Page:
Five months after we came back from helping tsunami survivors get aid in the coastal city of Ranong, Thailand, my husband is leaving again for his third trip doing tsunami relief. Mark Kirwin (co-founder of KIRF) is off to Thailand in a couple of weeks. He will meet with several colleges to see about delivering our educational scholarship funds into a scholarship account for Tsunami Orphans at one of the local colleges. Since, the young tsunami victims who lost one or both of their parents are from predominantly working class and impoverished villages along the Thai coast north of Phuket, we will most likely choose one of the local colleges. We were told that these kids would not be able to afford to live in Bangkok and go to one of the universities there. While in Phuket Mark is considering the viability of visiting another Moken village to assess if some of these poor people are still in need after the tsunami hit. The Moken are nationless sea gypsies who live aboard their boats and for short periods stay at one of the numerous small tropical islands dotting the Andaman sea. We have seen that the many non-Thais in the country illegally–Moken or, most commonly, illegale immigrant Burmese migrant workers, are either afraid to ask for assistance for fear of being deported (a death sentence for many Burmese) or have asked for help and have been refused.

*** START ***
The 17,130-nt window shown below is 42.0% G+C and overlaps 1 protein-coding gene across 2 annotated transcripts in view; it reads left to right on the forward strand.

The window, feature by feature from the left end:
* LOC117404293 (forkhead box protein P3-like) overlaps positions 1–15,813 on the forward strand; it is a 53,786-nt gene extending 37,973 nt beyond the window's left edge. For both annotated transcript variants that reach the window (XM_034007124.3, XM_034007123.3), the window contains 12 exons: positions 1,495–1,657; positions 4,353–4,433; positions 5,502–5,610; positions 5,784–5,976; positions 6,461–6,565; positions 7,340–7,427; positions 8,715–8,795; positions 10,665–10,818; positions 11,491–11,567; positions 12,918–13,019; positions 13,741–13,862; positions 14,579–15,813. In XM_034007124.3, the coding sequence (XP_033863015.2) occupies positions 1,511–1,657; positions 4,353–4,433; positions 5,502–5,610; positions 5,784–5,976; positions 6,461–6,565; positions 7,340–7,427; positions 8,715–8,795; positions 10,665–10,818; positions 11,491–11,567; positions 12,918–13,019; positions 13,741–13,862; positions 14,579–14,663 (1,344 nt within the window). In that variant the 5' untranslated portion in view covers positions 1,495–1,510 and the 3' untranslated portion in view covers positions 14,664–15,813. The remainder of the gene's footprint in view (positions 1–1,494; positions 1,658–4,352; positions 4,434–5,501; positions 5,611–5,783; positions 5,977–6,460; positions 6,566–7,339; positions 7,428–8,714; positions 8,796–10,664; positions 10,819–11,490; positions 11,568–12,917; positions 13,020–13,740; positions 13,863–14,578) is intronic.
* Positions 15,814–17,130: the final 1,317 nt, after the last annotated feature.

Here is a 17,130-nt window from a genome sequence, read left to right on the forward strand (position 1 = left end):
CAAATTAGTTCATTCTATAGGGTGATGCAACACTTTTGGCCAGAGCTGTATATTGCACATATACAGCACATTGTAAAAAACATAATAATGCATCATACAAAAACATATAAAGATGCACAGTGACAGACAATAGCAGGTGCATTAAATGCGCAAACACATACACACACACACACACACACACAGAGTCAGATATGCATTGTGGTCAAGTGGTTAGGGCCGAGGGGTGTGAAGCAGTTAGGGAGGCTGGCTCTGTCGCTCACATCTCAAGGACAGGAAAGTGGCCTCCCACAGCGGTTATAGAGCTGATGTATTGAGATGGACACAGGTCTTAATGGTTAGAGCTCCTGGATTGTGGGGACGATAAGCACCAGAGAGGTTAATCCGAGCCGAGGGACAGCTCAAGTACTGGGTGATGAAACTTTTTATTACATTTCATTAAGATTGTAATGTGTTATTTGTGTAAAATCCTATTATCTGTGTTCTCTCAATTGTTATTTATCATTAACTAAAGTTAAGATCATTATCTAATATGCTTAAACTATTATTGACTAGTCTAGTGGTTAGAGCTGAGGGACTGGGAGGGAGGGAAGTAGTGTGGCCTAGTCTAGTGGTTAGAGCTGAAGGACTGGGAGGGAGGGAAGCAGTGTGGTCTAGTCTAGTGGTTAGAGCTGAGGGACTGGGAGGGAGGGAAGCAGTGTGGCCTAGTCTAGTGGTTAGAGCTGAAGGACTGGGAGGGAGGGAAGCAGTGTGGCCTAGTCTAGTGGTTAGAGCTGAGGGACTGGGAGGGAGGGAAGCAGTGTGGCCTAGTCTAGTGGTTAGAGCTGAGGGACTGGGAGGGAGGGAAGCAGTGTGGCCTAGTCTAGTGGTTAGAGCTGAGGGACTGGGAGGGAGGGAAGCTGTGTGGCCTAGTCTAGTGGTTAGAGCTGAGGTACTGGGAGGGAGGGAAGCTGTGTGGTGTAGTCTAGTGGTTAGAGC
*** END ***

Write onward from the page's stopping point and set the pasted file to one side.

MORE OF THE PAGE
Mark visited an island of Moken in May of last year–5 months after the tsunami hit, and the situation was desparate. The head of the village told Mark that the Thai Navy put them on the island and they had only one boat left after the tsunami hit and it wasn’t enough to support over a 100 people in the village. His people were hungry and children were dying of malaria and other treatable illnesses. The villagers were surviving by scrounging for edible items they could find on the island and swim to like mussles (the areas between the living platforms and wooden decks were covered with broken and sharp mussel shells). They were also being supported with bags of rice and some old clothing from a local church community in Ranong. The Moken children Mark saw seemed thin and listless. They showed signs of malnutrition (bloated bellies and reddish hair color). No sanitation in village, no electricity and people seemed in general depressed and hungry.
KIRF was able to deliver a large fishing boat to this village with nets, an engine, petrol, rain water catch basins for drinking water supply and living supplies like cooking utensils, sarongs, and healthful food staples like rice, cooking oil, spices and fresh vegatables. The village people can now provide more nutritious food and an income from fishing to sustain themselves.